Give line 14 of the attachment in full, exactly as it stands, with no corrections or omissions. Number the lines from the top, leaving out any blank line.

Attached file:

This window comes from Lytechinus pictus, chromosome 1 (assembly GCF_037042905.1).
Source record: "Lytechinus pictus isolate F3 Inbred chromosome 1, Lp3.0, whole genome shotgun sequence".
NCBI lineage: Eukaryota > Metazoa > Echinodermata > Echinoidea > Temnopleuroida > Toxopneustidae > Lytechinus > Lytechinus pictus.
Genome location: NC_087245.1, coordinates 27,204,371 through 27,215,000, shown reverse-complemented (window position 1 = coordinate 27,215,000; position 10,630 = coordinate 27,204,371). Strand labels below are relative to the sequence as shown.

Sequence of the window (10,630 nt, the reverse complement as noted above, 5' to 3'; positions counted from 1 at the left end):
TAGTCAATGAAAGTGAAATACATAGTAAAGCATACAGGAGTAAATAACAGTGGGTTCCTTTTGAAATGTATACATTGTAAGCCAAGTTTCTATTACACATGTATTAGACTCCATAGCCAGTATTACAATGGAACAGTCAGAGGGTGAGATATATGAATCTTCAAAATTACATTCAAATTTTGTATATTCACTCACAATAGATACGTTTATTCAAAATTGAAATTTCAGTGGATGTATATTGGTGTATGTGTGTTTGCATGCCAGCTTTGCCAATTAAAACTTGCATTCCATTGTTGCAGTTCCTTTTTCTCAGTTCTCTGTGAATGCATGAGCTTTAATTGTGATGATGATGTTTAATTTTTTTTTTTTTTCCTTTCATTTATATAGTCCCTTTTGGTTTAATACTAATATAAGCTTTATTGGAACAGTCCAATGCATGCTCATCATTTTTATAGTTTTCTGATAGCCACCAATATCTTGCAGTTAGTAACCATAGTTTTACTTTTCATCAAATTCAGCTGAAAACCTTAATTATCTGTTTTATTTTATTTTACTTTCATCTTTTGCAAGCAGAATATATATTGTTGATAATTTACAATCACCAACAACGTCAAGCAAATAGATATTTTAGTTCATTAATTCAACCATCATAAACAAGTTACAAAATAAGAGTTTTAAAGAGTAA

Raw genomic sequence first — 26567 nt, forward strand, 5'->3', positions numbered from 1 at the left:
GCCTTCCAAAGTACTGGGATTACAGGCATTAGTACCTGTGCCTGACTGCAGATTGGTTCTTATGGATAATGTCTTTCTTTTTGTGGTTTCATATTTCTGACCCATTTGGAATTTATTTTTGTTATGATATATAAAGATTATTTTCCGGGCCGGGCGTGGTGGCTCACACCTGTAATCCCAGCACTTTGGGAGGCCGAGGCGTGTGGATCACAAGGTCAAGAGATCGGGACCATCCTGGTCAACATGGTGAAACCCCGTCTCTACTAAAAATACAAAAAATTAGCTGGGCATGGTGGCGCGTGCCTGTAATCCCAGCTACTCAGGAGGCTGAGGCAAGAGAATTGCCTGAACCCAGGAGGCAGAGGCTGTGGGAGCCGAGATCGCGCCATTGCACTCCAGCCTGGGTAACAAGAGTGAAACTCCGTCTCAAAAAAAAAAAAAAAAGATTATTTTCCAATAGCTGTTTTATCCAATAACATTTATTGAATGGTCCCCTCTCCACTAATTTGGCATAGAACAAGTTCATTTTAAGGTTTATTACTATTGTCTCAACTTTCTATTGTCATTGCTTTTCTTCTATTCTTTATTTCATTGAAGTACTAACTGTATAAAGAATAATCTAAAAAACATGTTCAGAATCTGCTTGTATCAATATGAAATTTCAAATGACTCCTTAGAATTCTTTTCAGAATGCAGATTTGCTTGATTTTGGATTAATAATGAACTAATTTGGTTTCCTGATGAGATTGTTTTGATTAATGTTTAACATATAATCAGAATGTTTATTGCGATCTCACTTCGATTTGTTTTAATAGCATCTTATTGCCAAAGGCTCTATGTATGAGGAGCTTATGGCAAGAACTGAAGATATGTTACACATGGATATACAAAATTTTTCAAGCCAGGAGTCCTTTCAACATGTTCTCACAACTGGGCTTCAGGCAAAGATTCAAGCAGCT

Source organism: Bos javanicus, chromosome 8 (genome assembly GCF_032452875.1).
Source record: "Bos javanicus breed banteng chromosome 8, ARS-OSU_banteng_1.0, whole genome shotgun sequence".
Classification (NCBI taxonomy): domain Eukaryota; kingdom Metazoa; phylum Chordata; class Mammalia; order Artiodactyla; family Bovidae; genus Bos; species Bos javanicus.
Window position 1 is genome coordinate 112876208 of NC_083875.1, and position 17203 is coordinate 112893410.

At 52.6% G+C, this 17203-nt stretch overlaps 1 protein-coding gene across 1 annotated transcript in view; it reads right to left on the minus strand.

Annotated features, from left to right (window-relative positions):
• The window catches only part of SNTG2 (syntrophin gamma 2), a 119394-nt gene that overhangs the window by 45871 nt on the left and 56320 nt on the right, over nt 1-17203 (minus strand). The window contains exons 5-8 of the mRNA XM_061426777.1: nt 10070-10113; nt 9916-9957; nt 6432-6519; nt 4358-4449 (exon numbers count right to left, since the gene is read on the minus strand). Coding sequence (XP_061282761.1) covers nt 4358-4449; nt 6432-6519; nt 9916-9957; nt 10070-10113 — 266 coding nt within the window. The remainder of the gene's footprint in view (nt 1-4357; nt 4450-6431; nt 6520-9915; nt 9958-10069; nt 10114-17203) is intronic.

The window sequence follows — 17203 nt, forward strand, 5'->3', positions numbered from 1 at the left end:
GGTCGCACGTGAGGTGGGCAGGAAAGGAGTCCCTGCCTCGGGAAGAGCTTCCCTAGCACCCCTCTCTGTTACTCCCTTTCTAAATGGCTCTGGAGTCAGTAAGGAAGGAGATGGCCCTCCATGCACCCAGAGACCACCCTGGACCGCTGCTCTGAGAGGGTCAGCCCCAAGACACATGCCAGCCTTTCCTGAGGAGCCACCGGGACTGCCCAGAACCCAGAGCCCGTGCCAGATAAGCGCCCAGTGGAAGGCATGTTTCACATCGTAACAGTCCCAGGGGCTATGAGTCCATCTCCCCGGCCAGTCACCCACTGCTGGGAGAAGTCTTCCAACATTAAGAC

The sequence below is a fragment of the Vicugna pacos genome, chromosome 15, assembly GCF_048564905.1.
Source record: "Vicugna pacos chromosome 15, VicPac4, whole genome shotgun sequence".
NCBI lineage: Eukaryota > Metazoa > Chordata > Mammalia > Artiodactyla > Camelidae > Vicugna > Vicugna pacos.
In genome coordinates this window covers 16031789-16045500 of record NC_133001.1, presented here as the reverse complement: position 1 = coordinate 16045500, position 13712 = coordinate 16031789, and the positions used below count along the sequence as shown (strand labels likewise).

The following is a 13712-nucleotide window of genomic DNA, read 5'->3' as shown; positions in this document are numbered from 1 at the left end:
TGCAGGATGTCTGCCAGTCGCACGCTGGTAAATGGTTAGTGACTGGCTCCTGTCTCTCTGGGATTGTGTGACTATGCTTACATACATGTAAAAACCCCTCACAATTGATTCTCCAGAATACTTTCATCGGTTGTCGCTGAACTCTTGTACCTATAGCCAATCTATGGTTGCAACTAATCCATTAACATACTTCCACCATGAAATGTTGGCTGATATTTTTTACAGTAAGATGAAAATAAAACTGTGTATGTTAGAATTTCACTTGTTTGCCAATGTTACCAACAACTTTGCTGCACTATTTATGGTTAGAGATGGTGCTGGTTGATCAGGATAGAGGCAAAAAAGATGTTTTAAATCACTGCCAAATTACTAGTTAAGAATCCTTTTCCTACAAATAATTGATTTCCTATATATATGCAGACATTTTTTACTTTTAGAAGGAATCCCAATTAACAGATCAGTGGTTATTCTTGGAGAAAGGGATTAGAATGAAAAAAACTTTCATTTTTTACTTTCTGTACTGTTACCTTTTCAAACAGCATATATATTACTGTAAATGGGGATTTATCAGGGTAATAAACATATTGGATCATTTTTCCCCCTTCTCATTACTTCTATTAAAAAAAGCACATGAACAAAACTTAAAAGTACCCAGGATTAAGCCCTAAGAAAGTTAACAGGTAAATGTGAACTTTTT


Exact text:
Annotated features, from left to right (window-relative positions):